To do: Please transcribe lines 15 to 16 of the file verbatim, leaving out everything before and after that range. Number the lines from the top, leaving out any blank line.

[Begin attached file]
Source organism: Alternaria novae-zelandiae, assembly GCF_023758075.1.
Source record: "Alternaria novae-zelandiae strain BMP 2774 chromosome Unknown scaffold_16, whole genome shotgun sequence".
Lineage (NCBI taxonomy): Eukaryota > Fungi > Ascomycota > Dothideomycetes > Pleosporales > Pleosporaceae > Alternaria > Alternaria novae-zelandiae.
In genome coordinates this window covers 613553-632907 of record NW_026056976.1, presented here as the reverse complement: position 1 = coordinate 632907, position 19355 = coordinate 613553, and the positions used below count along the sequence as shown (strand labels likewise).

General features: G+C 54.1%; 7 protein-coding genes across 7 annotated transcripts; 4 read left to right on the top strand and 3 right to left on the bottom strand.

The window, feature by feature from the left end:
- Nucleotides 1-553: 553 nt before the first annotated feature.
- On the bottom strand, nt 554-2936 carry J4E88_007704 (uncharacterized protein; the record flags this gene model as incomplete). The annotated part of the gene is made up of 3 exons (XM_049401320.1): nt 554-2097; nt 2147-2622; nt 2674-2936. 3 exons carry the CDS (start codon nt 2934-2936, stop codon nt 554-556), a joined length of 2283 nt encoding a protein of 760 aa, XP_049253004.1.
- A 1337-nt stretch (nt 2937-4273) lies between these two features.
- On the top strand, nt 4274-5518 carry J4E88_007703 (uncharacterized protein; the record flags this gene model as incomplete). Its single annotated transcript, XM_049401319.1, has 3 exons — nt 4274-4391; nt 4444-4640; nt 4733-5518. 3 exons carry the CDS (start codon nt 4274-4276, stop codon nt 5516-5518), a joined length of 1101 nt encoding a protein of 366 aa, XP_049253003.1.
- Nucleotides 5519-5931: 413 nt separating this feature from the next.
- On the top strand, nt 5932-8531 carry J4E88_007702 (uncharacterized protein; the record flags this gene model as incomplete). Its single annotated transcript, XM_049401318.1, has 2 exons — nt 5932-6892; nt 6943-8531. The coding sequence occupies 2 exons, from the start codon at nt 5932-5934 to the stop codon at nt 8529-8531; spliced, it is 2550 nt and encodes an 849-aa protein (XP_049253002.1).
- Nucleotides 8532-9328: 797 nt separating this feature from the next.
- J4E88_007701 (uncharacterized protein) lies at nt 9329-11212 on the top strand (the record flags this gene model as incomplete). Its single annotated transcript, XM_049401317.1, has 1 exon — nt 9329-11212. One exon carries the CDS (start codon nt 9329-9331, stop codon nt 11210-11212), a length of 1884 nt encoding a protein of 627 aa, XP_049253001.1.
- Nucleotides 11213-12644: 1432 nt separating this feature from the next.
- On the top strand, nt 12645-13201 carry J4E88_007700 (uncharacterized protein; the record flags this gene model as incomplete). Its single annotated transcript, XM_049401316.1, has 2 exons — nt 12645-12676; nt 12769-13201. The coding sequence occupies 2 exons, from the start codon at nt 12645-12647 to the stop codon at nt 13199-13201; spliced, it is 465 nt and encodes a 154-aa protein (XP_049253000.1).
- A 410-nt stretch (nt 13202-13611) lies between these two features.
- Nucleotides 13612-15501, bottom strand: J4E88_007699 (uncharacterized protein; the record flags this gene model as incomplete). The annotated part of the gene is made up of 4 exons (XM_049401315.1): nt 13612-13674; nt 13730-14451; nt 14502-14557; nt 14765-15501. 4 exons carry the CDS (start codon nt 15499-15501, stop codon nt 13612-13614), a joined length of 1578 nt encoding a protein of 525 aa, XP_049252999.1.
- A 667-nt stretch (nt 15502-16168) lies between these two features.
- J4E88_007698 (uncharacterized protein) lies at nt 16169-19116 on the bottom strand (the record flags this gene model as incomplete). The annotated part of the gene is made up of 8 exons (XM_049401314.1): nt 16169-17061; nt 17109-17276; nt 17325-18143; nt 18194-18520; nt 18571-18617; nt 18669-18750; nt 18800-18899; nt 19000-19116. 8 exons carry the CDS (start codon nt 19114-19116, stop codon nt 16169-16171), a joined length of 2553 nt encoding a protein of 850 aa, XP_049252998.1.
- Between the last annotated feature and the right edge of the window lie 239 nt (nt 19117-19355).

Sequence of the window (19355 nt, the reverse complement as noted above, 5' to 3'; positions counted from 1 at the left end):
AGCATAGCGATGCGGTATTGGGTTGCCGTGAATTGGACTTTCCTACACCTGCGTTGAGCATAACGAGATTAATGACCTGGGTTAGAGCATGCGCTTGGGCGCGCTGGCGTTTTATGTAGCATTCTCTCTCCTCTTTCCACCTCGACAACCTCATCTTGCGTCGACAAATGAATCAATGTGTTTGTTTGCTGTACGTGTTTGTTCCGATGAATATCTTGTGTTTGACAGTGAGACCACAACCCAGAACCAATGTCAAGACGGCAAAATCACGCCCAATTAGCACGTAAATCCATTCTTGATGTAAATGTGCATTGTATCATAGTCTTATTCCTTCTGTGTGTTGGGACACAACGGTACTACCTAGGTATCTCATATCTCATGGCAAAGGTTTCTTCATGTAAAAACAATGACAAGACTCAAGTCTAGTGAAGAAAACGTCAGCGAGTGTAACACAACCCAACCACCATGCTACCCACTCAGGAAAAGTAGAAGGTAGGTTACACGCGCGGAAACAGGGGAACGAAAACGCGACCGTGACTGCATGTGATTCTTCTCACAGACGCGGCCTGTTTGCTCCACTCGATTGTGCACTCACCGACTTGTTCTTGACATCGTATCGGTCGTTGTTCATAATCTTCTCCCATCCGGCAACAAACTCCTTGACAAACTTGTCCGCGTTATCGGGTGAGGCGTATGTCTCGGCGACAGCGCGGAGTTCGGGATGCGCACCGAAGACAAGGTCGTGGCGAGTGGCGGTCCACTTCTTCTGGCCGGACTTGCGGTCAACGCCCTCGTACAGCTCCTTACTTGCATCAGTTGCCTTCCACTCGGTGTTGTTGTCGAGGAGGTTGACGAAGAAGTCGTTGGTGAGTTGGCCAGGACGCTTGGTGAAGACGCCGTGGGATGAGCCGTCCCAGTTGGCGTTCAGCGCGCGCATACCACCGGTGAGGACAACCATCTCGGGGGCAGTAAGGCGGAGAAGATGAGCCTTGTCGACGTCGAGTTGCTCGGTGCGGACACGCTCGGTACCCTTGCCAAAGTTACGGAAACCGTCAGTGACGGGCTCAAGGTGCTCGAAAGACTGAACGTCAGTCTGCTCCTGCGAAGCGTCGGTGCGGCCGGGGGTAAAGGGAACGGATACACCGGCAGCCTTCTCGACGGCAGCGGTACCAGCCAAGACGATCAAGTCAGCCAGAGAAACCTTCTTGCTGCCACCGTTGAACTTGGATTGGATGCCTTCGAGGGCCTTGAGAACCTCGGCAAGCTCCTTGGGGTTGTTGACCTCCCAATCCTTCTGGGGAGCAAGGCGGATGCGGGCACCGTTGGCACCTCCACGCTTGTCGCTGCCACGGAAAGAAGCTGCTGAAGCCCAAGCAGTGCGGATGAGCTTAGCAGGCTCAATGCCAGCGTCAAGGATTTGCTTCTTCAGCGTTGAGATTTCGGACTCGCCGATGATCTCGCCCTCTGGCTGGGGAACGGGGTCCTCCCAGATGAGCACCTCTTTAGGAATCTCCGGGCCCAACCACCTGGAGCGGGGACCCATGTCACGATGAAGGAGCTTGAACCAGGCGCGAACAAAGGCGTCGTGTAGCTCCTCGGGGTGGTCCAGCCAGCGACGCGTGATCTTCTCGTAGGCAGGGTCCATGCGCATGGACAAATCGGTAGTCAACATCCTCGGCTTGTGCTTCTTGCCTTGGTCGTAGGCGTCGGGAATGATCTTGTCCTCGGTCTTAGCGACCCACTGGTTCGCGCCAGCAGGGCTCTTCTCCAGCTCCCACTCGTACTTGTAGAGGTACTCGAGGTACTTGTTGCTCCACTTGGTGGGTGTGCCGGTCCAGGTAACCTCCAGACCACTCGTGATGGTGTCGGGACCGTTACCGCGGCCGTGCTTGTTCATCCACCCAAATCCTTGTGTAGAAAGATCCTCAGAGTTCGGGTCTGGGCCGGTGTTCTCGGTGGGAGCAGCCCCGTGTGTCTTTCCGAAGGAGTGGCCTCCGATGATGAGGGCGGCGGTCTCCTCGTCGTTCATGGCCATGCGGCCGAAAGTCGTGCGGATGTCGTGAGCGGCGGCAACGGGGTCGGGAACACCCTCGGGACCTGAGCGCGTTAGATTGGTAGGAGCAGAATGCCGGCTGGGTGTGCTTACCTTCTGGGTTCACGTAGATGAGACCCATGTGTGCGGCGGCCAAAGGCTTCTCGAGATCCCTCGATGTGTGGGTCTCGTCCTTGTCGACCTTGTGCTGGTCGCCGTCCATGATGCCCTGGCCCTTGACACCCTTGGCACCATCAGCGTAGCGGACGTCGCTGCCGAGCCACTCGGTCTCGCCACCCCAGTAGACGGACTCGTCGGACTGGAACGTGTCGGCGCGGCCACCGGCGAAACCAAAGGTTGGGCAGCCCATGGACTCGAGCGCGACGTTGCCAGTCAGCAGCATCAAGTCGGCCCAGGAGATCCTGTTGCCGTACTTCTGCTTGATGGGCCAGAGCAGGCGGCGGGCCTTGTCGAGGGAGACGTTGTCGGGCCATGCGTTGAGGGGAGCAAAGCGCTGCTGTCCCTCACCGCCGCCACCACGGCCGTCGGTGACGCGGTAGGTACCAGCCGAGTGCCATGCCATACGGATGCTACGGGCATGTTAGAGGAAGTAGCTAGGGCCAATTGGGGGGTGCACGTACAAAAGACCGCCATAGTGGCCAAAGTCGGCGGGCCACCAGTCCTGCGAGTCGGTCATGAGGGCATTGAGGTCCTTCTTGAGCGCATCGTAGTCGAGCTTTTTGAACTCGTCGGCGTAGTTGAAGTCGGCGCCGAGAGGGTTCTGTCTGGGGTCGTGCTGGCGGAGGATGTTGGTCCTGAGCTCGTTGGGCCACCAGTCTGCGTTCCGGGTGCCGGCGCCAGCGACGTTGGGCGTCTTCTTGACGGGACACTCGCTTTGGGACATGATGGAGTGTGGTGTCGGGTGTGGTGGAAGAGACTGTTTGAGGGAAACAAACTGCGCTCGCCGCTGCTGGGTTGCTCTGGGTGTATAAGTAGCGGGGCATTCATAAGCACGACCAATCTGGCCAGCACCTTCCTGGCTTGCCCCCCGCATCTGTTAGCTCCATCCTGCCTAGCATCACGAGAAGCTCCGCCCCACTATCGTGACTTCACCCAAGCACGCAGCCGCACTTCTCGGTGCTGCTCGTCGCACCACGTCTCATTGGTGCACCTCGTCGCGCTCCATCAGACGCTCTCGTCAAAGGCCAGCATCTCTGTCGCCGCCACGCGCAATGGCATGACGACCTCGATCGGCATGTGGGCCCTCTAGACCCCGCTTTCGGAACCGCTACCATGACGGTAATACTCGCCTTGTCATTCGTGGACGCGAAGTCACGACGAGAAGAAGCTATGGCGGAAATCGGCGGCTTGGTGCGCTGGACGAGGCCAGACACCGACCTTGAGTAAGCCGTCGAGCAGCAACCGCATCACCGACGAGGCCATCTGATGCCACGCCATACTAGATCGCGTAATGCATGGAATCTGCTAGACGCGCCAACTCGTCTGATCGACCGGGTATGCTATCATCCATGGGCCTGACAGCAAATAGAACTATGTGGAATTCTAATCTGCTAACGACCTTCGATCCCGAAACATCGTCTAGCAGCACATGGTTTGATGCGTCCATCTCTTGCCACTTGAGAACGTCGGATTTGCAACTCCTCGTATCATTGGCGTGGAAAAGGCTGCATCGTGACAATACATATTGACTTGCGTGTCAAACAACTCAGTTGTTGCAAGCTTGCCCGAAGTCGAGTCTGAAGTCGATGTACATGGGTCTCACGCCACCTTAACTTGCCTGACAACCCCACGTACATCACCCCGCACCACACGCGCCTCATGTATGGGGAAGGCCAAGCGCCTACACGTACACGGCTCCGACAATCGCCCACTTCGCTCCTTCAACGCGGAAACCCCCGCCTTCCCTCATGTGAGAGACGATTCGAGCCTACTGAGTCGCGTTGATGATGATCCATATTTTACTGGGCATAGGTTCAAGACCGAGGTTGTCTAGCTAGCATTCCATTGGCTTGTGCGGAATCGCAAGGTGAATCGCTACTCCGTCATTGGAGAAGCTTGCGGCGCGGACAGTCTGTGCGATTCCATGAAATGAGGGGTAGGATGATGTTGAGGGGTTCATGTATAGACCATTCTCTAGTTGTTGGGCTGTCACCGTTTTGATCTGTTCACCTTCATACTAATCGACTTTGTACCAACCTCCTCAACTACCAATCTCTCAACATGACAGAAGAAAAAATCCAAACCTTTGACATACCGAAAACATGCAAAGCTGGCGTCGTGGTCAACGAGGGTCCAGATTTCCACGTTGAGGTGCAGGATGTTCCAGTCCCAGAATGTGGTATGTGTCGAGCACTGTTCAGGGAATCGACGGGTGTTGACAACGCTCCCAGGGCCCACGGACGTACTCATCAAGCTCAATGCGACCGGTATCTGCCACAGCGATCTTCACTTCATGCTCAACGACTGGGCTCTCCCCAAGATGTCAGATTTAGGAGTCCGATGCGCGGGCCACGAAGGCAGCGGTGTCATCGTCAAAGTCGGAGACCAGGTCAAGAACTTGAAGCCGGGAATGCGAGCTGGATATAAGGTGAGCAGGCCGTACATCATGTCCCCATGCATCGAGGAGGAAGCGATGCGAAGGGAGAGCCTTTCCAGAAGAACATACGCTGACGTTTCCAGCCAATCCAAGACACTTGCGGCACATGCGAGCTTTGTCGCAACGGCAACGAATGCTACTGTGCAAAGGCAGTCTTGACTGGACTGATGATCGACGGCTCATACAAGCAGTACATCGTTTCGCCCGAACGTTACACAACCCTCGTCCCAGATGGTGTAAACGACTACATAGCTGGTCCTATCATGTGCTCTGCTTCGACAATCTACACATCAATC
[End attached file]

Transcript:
- Nucleotides 11213-12644: 1432 nt separating this feature from the next.
- On the top strand, nt 12645-13201 carry J4E88_007700 (uncharacterized protein; the record flags this gene model as incomplete). Its single annotated transcript, XM_049401316.1, has 2 exons — nt 12645-12676; nt 12769-13201. The coding sequence occupies 2 exons, from the start codon at nt 12645-12647 to the stop codon at nt 13199-13201; spliced, it is 465 nt and encodes a 154-aa protein (XP_049253000.1).